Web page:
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The Blue Mountain Trail

A three-day slackpacking hike is a great way to experience the Overberg’s flora and fauna … and reinvigorate both body and mind.

Nothing puts life into perspective like retreating to the mountains, taking time to appreciate the landscape. One foot in front of the other, climbing, descending, sometimes clambering over rocks and wading through trickling streams, allows one to focus on the intricate details of the surrounds, the vegetation and the creatures that call it home.

If this is something that appeals to you, why not try a wonderful three-day ramble along the Blue Mountain Trail? It is 50km winding through the wilderness, forests, fruit farms, and fynbos of the southern side of the Elgin Valley. I first heard about it while hiking the more familiar Green Mountain Trail in the Overberg mountains a year ago.

Under the same custodianship, the newer Blue Trail takes hikers even closer to the ocean and into protected land on the opposite side of the N2 highway. It is a manageable and well-paced hike, first past the Bot River, with views towards the wheat fields of the Overberg, and then descending into the Elgin Valley.

New Territory 

We spent time in the Paardeberg mountain above Kleinmond, walking in the pristine Kogelberg Biosphere Reserve, and then all along the curve of the Palmiet River. Seeing glimpses of the ocean below, we climbed the fynbos-rich hills with their dramatic rocky outcrops. On the last day, we reached the summit of Dragon’s Head. I am proud of this achievement, given that I am not much of a rock climber – yet.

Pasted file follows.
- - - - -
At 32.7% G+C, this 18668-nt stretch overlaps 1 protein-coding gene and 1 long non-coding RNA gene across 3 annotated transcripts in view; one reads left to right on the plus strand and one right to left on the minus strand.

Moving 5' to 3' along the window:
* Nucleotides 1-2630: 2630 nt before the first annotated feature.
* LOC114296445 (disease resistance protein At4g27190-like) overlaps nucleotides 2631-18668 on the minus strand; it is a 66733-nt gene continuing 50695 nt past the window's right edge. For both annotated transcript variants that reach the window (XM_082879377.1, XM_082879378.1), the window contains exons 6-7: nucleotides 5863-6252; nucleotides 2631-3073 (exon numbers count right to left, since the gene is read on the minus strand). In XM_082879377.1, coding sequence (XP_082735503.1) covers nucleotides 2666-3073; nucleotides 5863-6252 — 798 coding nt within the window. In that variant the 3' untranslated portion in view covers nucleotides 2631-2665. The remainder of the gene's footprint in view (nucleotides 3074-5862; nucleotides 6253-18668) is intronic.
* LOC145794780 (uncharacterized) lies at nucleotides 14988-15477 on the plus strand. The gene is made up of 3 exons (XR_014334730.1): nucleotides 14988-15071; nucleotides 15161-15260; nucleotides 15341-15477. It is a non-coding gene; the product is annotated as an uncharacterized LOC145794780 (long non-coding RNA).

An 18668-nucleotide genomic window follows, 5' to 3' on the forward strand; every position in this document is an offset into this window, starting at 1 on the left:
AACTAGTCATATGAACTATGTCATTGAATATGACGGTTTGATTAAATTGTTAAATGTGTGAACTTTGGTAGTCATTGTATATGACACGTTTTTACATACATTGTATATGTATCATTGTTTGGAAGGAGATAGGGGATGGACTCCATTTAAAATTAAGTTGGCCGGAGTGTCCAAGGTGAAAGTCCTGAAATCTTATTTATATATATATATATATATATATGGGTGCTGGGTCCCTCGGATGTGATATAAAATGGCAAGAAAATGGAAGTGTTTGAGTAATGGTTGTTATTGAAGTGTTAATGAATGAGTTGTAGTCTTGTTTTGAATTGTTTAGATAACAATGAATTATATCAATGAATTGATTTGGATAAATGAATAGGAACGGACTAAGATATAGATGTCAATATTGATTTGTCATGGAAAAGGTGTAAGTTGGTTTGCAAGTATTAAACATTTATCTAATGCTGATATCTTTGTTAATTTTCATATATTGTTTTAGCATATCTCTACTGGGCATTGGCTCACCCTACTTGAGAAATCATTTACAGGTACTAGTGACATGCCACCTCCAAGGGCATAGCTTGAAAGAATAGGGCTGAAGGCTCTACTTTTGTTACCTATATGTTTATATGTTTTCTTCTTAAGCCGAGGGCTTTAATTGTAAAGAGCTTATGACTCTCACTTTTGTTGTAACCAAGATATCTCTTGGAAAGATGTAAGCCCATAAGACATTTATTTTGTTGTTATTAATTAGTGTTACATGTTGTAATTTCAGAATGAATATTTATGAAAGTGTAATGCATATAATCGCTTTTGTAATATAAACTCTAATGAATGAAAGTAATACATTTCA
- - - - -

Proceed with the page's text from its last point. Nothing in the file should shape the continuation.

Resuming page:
The trail hails its name, Blue Mountain, not only from its blue hue in the evening light, but also from the colour of the sky and the views of the ocean. Revel in the mountain streams and cool waterfalls, and the way the sunbird’s little collar reflects the midday sun. For a change of scenery – and this is something hikers often do – you can request to do the trail in reverse, which provides a whole new perspective.

The Town of Hermanus. Photo by Hoberman Collection/UIG via Getty Images

The Town of Hermanus. Photo by Hoberman Collection/UIG via Getty Images

Just over an hour’s drive from Cape Town, I am very familiar with the Overberg area. I often visit the coastline that runs from Rooi-Els to Hermanus and on to De Kelder, and the inland towns of Napier and Caledon. Yet this trail is new territory to me. Of course, exploring it on foot affords a completely different perspective. It provides one with the opportunity to gaze across valleys towards familiar oft-driven highways and newly discovered mountain paths.

A Gift To Oneself

Time spent in nature is such a gift to oneself. It is soul food, a reconnection with the things that matter and a reminder of the need to protect our most precious environment, especially in such a phenomenal setting. Making our way through a tapestry of fynbos and fruit farms, we crossed privately-owned land, all sharing the vision to conserve the environment and promote responsible tourism.

This is the world’s first biodiversity wine route, which is impressively dedicated to uniting conservation and agricultural development in a mutually beneficial manner.

Magnificent proteas in bloom. Photo by Wolfgang Kaehler/LightRocket via Getty Images

Magnificent proteas in bloom. Photo by Wolfgang Kaehler/LightRocket via Getty Images

Some 80% of the Cape Floral Kingdom is made up of fynbos, two thirds of which occurs only in the Western Cape. Fynbos includes proteas, ericas and restios, as well as geophytes, daisies and legumes. The trail takes you through the Kogelberg, a 100 000-hectare area that is home to 1 900 of these plant species – the densest in the world.

Listed as a UNESCO World Heritage Site, there are several endemic species that we were fortunate enough to see on our walk. The ericas were in bloom, the king proteas pushed proudly through the ground, and pin cushions added colour to the landscape.

Focused On The Little Things